Gentoo's Proposed Code of Conduct Adopted

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In no small part due to the wide exposure of a high-profile article published earlier in the week on in-fighting and other disgraceful behaviors from developers and contributors, Gentoo announced a proposed Code of Conduct.

Slower, safer rollouts ahead for Firefox bug fixes

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Mozilla Corp. is changing the way it publishes security fixes for its Firefox browser.

Over the next day, the open-source company plans to begin delivering bug fixes to a select group of beta testers who will try out the upcoming Firefox version before it is released to all Firefox users.

Beryl: Eye Candy For the Linux Desktop

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Ever wanted to take the window open on your desktop and set it on fire? If you happen to be running Linux, you're in luck.

Jaw-dropping 3D desktop effects first came to the Linux desktop by way of the Novell sponsored Compiz effort which got started over a year ago.

A Long Time Ago, In a Wiki Far, Far Away

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The Star Wars Saga carries arguably the largest fan base of any one particular work of fiction. Fanboys and uber-geeks have made the Internet their platform to engage in endless debates surrounding topics such as the exact specifications of the X-Wing Starfighter to whether or not the destruction of the first Death Star was an inside job.

The Intrepid Investigator Report -- Sniffing Powdered Ubuntu CDs Cures Cancer!

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The Intrepid Investigator

Ubuntu Cures Cancer
by reporter Ursula Upton
filed: 16 March 2007 at 13:52.

Yes, it's a genuine miracle. In a scientific study by reputable scientists Borg Benderle and Lamer DiDiot (both affiliated with Shuttlecock University), the study found that sniffing powdered Ubuntu CDs brings about a dramatic reduction in the size of cancer tumors.

Affinity - GNOME desktop search tool

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Affinity is a front end desktop search tool that uses Beagle or Tracker as backend desktop search engine. Some of the current features in Affinity are:

* Front-end to both the Beagle & Tracker desktop search engines.
* Has actions (configurable through Desktop files), which speeds up common tasks.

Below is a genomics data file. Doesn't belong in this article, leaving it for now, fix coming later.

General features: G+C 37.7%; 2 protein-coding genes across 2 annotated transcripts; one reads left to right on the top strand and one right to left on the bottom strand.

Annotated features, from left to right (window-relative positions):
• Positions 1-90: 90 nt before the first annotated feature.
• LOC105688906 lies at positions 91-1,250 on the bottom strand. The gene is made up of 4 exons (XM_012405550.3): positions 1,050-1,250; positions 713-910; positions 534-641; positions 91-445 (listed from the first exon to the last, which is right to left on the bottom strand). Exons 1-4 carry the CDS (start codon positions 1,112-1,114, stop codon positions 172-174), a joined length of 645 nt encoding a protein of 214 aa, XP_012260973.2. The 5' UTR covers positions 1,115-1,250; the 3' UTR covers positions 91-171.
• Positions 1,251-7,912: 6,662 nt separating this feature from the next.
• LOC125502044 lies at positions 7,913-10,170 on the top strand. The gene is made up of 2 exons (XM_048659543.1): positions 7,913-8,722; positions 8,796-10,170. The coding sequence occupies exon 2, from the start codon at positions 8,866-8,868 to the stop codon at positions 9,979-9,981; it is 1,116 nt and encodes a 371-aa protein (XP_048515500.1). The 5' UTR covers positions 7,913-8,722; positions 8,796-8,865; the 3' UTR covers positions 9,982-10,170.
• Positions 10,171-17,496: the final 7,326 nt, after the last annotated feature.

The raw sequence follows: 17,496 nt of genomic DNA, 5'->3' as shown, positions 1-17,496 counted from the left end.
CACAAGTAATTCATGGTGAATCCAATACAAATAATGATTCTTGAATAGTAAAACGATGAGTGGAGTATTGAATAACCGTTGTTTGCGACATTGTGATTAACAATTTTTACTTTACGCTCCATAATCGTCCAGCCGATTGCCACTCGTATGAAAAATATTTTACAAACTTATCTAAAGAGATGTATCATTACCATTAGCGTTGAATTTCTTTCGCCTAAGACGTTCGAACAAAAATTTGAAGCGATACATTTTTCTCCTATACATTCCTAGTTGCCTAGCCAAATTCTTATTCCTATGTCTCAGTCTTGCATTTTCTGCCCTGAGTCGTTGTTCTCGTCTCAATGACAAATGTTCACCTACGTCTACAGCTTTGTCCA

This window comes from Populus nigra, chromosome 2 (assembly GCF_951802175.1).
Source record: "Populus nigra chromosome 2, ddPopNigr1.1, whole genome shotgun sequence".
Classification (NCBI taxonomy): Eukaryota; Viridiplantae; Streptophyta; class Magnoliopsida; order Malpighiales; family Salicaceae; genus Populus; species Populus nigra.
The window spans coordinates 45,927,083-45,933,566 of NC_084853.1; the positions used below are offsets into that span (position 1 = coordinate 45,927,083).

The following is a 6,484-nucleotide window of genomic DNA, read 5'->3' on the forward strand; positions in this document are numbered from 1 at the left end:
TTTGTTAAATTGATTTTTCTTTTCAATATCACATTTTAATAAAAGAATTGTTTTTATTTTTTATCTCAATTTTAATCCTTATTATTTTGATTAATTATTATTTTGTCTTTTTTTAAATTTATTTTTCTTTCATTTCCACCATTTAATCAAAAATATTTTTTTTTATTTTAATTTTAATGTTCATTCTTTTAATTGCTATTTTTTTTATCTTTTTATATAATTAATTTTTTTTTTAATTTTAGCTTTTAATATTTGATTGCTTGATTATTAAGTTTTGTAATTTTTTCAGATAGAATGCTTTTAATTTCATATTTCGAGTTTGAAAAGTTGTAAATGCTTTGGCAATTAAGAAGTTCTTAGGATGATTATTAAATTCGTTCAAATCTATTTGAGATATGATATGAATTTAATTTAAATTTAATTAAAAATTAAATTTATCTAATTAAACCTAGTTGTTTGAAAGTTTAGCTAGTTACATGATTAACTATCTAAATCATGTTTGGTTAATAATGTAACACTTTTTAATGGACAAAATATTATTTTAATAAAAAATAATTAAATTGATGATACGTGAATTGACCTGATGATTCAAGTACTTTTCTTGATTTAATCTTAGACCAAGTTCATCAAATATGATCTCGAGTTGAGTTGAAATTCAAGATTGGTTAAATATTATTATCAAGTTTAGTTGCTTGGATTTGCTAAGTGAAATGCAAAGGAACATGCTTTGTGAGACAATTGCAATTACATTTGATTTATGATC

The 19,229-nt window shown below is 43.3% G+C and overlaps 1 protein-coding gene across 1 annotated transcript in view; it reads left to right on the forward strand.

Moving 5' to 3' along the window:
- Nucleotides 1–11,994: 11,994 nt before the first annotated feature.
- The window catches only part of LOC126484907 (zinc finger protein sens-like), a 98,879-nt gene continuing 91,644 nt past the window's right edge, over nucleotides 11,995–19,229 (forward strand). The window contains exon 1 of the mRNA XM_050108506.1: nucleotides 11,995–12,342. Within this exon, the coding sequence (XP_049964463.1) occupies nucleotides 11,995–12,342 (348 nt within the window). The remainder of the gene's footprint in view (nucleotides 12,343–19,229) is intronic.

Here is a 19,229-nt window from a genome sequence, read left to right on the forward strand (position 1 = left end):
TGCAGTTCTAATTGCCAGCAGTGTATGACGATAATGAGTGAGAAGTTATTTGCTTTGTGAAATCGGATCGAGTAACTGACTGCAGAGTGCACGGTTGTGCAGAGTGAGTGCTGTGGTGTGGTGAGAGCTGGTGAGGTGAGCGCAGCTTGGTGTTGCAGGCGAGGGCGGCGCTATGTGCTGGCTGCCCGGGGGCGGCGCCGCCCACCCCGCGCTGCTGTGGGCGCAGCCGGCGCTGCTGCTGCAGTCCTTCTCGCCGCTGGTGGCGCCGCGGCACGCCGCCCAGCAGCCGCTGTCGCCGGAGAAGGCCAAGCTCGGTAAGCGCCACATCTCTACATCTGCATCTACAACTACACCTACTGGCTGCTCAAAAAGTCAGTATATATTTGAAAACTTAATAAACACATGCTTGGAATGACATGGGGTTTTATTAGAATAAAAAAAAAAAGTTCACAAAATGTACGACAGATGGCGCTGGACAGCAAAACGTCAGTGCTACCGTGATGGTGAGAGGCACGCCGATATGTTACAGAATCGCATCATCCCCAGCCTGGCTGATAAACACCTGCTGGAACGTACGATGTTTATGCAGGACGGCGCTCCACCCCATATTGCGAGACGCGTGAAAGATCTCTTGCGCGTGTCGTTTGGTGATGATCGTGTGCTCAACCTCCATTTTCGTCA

Learning GIMP - Part 1

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GIMP a.k.a. GNU Image Manipulation Program is a 100% free software created to view and edit almost all image formats out there. Not only that it is the best FREE photo editor, it is also compatible with many operating systems like Linux, Windows or Mac OS X and translated into many languages.

Become a digital video editing guru using Linux tools

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Shooting, editing, and producing video clips has been my passion for about 10 years. As a free software adept, I always tried to perform this process on Linux. This year I have finally found a set of tools that work for me. This article provides a brief tutorial on home video production.

Slightly changed openSUSE 10.2 ISOs released

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today we are releasing slightly changed openSUSE 10.2 ISO images. The reason for putting out those updated ISOs is a license issue, which had to be addressed. The following ISOs have be replaced on the mirrors:

* openSUSE-10.2-GM-Addon-NonOSS-BiArch.iso
* openSUSE-10.2-GM-Addon-NonOSS-ppc.iso
* openSUSE-10.2-GM-DVD-i386.iso
* openSUSE-10.2-GM-DVD-ppc.iso

Installing OpenSSL Support for Ruby on Ubuntu

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The more I work with Ubuntu, the more I think it’s a very good desktop, but not a good development machine. For instance, you can install Ruby 1.8.4 from the package management system, but not 1.8.5 (or 1.8.6 which is now the latest). So you’re stuck compiling ruby on your own.

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More in Tux Machines

Linux 4.8.4

I'm announcing the release of the 4.8.4 kernel. And yeah, sorry about the quicker releases, I'll be away tomorrow and as they seem to have passed all of the normal testing, I figured it would be better to get them out earlier instead of later. And I like releasing stuff on this date every year... All users of the 4.8 kernel series must upgrade. The updated 4.8.y git tree can be found at: git:// linux-4.8.y and can be browsed at the normal git web browser: Read more Also: Linux 4.7.10 Linux 4.4.27

New Releases: Budgie, Solus, SalentOS, and Slackel

  • Open-Source Budgie Desktop Sees New Release